Made In Space
Based in Mountain View, California

Founding date:
August 1, 2010


Press Contact:

Business Contact:


NASA Research Park
140 Dailey Road
Building 153
Moffett Field, CA 94035

General (650) 701-7722
Media (415) 326-4360


Founded in 2010 with the goal of enabling humanity’s future in space, Made In Space, Inc. has developed additive manufacturing technology for use in zero-gravity. By constructing hardware that can build what is needed in space, as opposed to launching it from Earth, the company plans to accelerate and broaden space development while also providing unprecedented access for people on Earth to use in-space capabilities.

Made In Space’s team consists of successful entrepreneurs, experienced space experts and key 3D printing developers. With over 30,000+ hours of 3D printing technology testing, and 400+ parabolas of microgravity test flights, Made In Space’s experience and expertise has led to the first 3D printers designed and built for use on the International Space Station.

*Please remember to capitalize the 'i' in "Made In Space"



Unless otherwise labeled, all videos are Courtesy of Made In Space, Inc.

Made In Space Company Intro

Launch of First Zero-G 3D Printer Courtesy of SpaceX and Matt Rutherford (from the feature film "The University")

B-Roll (annotations included)

CEO and Co-founder Aaron Kemmer at SU Labs Startup Showcase.

CTO and Co-founder Jason Dunn at TEDx Brussels

Lead Engineer Mike Snyder and NASA’s Marshall Liaison Niki Werkheiser discuss details of the 3D Printing in Zero-G technology demonstration experiment.

Chief Strategy Officer and Co-founder Mike Chen at Autodesk’s Design Night

NASA astronauts discuss why they are excited about the long term implications of 3D printing in space. Courtesy of NASA

Made In Space and CASIS Courtesy of the Center for Advancement of Science in Space (CASIS)

NASA panel on Made in Space Courtesy of NASA

Micro Gravity Flights

Sound Bites

All sound bites are Credit Made In Space, Inc.

Aaron Kemmer on the milestone of launch

Aaron Kemmer on passion

Aaron Kemmer on circumventing launch

Aaron Kemmer on becoming a multiplanetary species

Aaron Kemmer on Apollo 13

Jason Dunn on printing satellites in orbit

Jason Dunn on the Made In Space vision

Mike Chen on other 3D printers

Mike Chen on the ISS

Mike Chen on goal of Made In Space

Mike Snyder on ease of use

Mike Snyder on ease of use v2

Mike Snyder on costs savings


Unless otherwise labeled, all images are Credit Made In Space, Inc.
Download First Print Press Release Images
3DP MSG.pngForeground: Our first 3D printer, contracted by NASA, which launched to the International Space Station on September 21st, 2014. The ivory objects on top are duplicates of what will soon be some of the first objects ever printed off-Earth.
Background: The Microgravity Science Glovebox that will contain the printer during the 3D Printing in Zero-Gravity Experiment.
Image Credit: NASA/Emmett Given
MIS_PrintExample.pngA 3D printed object in the Zero Gravity 3D Printer print tray, the object is a 3D representation of the Made In Space logo.
Team-micro_gravity_test_2013.png Mike Chen (left) and Jason Dunn (right) "floating" during a parabolic flight in which the zero-G 3D printer was validated. (HI-RES)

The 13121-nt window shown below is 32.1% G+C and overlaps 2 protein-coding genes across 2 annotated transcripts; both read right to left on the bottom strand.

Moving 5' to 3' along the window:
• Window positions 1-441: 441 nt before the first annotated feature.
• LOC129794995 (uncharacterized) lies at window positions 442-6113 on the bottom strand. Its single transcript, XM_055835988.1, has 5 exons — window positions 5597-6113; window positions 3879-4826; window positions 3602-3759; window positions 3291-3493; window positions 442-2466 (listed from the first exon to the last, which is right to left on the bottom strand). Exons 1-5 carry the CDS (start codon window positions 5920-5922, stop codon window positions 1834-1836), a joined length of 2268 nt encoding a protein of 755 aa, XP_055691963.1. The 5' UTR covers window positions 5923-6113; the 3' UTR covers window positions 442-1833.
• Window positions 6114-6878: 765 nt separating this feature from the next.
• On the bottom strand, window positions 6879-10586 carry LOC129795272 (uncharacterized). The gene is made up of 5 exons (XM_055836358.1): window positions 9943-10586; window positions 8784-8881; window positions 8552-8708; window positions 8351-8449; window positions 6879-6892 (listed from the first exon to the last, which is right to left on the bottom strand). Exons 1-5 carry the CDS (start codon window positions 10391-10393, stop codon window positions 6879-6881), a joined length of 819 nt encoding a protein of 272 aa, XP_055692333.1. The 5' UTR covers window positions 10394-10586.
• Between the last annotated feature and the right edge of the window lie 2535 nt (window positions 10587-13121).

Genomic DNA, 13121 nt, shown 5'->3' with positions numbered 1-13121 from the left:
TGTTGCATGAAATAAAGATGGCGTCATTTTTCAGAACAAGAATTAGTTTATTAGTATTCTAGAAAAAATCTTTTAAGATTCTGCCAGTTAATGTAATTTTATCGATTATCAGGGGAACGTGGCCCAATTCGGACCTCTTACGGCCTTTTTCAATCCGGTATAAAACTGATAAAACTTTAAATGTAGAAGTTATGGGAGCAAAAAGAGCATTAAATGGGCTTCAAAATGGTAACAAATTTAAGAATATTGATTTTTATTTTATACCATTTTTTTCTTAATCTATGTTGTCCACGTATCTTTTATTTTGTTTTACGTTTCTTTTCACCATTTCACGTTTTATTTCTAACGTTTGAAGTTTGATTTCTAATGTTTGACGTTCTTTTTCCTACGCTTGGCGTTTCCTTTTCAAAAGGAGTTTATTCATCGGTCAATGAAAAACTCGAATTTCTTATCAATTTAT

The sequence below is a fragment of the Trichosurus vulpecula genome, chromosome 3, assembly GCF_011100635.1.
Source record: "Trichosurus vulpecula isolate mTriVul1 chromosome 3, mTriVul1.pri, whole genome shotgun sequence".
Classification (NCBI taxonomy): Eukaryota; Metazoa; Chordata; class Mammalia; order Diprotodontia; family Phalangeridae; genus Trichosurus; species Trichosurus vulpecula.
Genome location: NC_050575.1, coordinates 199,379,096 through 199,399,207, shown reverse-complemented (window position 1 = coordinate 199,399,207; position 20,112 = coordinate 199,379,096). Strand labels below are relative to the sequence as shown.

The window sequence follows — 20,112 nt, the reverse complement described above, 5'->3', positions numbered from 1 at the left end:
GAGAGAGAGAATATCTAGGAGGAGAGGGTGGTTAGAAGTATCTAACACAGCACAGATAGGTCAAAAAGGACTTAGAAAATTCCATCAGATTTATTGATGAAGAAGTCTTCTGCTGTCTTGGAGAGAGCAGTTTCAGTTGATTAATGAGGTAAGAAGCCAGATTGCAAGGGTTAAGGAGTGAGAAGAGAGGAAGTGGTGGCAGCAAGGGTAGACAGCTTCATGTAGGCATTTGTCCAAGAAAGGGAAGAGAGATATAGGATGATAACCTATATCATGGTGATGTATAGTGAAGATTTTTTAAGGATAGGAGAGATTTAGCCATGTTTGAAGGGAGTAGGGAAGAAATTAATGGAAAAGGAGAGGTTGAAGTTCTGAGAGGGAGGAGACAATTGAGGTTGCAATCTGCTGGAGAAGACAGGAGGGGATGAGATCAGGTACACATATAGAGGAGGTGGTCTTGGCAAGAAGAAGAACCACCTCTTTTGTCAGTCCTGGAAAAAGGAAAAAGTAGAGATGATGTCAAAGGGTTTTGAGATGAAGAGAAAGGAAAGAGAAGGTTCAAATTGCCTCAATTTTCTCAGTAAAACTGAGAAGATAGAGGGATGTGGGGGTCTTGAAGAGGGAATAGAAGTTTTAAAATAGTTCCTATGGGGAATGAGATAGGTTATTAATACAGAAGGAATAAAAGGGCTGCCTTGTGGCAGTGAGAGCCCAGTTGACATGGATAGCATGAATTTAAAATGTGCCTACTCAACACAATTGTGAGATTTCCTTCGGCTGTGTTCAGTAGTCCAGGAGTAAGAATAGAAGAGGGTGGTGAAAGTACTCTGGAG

MIS_printer_patch-small.png Mission patch (left) First Zero-G 3D Printer (right) (HI-RES)
P1011672.png Made In Space team standing around a functinal duplicate of the Microgravity Science Glovebox enclosure in which the printer will be contained during testing. Members from left to right are; Mike Chen, Michael Pless, Mike Snyder, Matt Napoli, Jason Dunn, Aaron Kemmer(HI-RES)
3DP_Hardware-short.png The Zero-Gravity 3D Printer (HI-RES)
team_at_msfc.png Made In Space team viewing realtime data from the printer in the microgravity science glovebox (background) at Marshall Space Flight Center. Team members in this photo; Mike Chen, Jason Dunn, Michael Pless, Matt Napoli, and Mike Snyder(HI-RES)
Aaron Kemmer in Micro Gravity 2013Aaron Kemmer, Made In Space CEO and Co-founder, during microgravity test flights of the Zero-G printer performed through NASA's flight opportunities program. (HI-RES)
3DP.PIC.GB.2013.HR.1 SmallThe Zero-Gravity 3D Printer enclosed within the Microgravity Science Glovebox (MSG). The MSG photographed here remains on Earth and serves as an analog to the MSG that is currently on orbit aboard the ISS. During the zero gravity 3D printing experiment the MSG will provide an additional layer of protection for the astronauts as they try additive manufacturing in the zero gravity environment for the first time. (HI-RES)
CR.3DP.2013.SNY.JD SmallJason Dunn (foreground) and Michael Snyder (background) inspecting a part produced by the Zero-G 3D Printer in their Lab at the NASA Ames Research Park in Moffett Field, CA
P1011668 SmallAaron Kemmer stares through the windows of the Microgravity Science Glovebox with the Zero-G 3D Printer enclosed (HI-RES)
Launch SpeechAaron Kemmer congratulating the Made In Space team at Cape Canaveral moments before the Zero-G 3D Printer was launched aboard a SpaceX rocket to the ISS.
Team in shirtsThe team wearing their Made In Space t-shirts.

There are far more images available for Made In Space, but these are the ones we felt would be most useful to you. If you have specific requests, please do contact us!

download logo files as .zip (71KB)